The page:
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Worriers of the DeepDeep Rising

You can run but you can’t Hydra! It’s no coincidence that the doomed luxury liner that features in this briny B-movie (with loftier production values) is called The Argonautica. That’s a knowing homage by writer-director Stephen Sommers to Jason and the Argonauts, one of the many showcases for Ray Harryhausen’s animated effects which featured, in that case, the multi-headed water-serpent of Greek mythology. While James Cameron was toiling away on Titanic, Sommers was also getting his feet wet with this rather less ambitious story of the maiden voyage of a $500m pleasure ship that gets over-run by mercenaries and sea monsters on the same day. Don’t you just hate it when that happens?

The stony-faced leader of the modern-day pirates, Hanover (Wes Studi), hires Finnegan (Treat Williams) and his well-equipped speedboat to intercept The Argonautica in the South China Sea. The dour bunch intend to rob a few safes and sink the liner as part of an insurance scam arranged by its owner, Canton (Anthony Heald). The ship’s pretty empty when they arrive, however, because in the mean time a beautiful thief, Trillian (Famke Janssen), has made a try for the jewels in the strongroom and the aforementioned creatures from the deep have gorged on most of the passengers and crew.

What follows is best described as Tremors meets Titanic but about as entertaining, relatively speaking, as a kick in the tentacles. Williams (The Phantom) comes over as a kind of poor man’s Kurt Russell when his character turns into one of the good guys; Studi (Last of the Mohicans) is far too stony-faced given the material that surrounds him; Janssen (GoldenEye) lets her tight vest do all the acting, while Kevin J O’Connor (Lord of Illusions) at least provides comic relief as Pantucci, Finnegan’s sarcastic engineer.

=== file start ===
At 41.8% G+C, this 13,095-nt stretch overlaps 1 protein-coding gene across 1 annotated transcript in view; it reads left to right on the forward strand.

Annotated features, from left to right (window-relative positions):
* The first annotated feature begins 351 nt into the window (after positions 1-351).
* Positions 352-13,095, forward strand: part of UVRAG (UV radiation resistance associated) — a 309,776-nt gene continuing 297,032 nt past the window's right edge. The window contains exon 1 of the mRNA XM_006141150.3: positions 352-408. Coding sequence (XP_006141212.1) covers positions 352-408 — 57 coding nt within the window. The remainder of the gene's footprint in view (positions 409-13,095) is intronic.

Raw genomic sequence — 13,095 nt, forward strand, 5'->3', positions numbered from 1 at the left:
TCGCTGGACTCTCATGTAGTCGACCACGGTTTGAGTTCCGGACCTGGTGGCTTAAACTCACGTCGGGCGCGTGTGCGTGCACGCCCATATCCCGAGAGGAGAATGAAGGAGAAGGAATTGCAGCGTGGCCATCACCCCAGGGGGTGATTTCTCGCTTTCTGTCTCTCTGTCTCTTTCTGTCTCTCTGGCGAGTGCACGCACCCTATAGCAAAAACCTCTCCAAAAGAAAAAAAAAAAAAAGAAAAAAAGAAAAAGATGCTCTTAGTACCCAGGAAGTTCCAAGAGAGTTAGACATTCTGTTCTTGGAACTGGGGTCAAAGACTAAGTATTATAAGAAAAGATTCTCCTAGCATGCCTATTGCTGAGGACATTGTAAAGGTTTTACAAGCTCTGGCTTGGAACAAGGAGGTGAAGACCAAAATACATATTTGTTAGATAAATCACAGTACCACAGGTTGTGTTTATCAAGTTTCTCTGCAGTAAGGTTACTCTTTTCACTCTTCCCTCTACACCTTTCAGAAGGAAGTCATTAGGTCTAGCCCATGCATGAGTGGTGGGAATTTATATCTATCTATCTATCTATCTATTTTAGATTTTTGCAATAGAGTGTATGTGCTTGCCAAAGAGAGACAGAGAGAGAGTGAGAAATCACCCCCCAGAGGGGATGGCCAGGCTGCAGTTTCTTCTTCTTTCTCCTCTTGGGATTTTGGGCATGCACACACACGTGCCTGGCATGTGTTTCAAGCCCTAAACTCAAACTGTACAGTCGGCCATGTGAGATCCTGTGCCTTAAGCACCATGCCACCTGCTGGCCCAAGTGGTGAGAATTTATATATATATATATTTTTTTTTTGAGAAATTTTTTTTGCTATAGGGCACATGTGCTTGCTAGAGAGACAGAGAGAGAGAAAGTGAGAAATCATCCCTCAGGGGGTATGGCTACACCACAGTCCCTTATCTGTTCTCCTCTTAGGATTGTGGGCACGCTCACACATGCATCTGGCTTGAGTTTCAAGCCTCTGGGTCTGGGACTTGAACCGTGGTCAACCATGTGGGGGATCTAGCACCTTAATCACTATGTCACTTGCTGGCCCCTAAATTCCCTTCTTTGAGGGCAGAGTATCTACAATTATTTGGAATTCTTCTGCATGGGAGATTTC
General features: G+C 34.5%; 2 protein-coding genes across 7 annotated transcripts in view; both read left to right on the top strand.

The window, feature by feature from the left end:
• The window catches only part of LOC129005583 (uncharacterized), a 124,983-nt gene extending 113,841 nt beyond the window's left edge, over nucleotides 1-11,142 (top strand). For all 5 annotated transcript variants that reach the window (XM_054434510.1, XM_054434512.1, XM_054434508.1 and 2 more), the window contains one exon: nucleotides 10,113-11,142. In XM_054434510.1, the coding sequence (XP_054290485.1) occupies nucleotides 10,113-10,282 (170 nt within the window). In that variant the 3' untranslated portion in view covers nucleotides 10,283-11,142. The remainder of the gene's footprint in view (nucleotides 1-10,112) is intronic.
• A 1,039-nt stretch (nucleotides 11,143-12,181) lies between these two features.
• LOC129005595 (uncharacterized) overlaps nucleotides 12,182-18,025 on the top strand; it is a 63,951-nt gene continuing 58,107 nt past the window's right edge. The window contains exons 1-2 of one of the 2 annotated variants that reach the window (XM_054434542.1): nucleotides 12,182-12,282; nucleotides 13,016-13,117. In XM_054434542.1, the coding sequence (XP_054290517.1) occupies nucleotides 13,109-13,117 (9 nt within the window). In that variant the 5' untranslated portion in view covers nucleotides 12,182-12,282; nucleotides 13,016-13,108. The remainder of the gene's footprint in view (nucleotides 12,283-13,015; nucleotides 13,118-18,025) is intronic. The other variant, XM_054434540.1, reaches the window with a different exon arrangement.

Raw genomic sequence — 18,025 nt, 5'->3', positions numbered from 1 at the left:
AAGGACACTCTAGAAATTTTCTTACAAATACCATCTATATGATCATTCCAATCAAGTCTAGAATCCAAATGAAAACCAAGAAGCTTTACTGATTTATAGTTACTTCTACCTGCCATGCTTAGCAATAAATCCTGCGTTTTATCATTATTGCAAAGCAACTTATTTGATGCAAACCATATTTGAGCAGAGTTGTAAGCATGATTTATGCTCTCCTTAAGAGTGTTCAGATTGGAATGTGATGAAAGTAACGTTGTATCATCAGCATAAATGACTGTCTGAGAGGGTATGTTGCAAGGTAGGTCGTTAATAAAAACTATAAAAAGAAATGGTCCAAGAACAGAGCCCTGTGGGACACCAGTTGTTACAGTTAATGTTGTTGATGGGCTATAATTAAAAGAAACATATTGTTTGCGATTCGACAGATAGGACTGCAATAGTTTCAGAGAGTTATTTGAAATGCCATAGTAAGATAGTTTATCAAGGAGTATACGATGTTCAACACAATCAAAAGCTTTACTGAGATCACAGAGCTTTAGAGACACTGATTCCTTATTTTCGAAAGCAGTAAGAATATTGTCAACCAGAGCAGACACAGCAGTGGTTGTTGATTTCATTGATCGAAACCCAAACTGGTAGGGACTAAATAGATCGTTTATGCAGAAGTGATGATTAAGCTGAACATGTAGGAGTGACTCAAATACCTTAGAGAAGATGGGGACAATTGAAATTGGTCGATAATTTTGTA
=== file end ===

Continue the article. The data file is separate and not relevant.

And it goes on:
During the voyage we’re treated to such memorable death scenes as a woman being sucked through a toilet and seeing one of the monsters’ semi-digested victims being expelled when its stomach is blown apart by the trigger-happy soldiers of fortune. But these moments are just occasional highlights diluted by a tepid tale that largely consists of the cardboard cast spouting movie clichés as they wander through dark and damp corridors avoiding being swallowed and stepping over the slimy skeletal remains of the unlucky ones.

It’s the colossal snakes in the farce that easily steal this salty show. But before Rob (The Howling, The Thing, RoboCop) Bottin’s impressive – if derivative – monsters are seen properly (and that’s a long wait given this simplistic movie’s bloated running time), a minor source of enjoyment comes from the straight-faced utterances of the supporting cast. Several British characters are among them, including Derrick O’Connor as the ship’s captain. His over-the-top exclamation, “The ship’s infested – the bloody things are everywhere!” is bettered only by a Brit mercenary screaming, “Eat this you wankers!” as he unloads several rounds of bullets in the direction of the creatures.

Even though the characters grieve when their compatriots are lost in the spiny sinew and bone-crushing jaws of Bottin’s serpentine beasts, there will be no similar audience reaction as they’re a pretty interchangeable and unremarkable group. With a plot that’s all at sea and cinematic terms of reference that venture little further than 20,000 Leagues Under the Sea, Deep Rising demonstrates along with Godzilla that, in the main, monster movies have been sucked dry of good ideas.

Starburst rating: 5 out of 10
Review by Ian Calcutt
Deep Rising picture copyright Entertainment

"A tepid tale that largely consists of the cardboard cast spouting movie clichés"

Deep Rising: Producers, John Baldecchi, Laurence Mark. Executive producer Barry Bernardi. Director, Stephen Sommers. Screenplay, Sommers. Music, Jerry Goldsmith. Visual effects supervisor, Michael Shea. Creature design, Rob Bottin. Starring, Treat Williams, Famke Janssen, Kevin J O’Connor, Wes Studi, Derrick O'Connor, Jason Flemyng, Cliff Curtis, Clifton Powell & Trevor Goddard. Cert R/15. 105 mins. Released America: January ’98. Britain: September 25
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